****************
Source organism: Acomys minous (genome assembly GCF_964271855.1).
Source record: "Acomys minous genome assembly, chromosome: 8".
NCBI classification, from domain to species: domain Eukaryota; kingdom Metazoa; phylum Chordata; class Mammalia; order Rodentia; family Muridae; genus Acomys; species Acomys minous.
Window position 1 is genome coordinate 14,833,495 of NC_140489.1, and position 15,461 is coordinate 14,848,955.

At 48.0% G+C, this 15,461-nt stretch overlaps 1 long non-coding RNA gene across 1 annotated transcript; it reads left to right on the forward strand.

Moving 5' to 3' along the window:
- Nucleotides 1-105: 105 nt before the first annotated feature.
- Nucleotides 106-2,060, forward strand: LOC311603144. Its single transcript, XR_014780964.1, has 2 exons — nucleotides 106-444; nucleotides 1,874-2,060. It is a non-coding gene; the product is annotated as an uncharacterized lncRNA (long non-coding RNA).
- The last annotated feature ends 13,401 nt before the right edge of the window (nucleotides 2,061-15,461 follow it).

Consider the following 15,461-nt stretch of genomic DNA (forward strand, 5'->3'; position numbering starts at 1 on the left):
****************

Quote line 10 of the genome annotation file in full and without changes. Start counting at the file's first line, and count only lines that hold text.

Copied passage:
Consider the following 15,461-nt stretch of genomic DNA (forward strand, 5'->3'; position numbering starts at 1 on the left):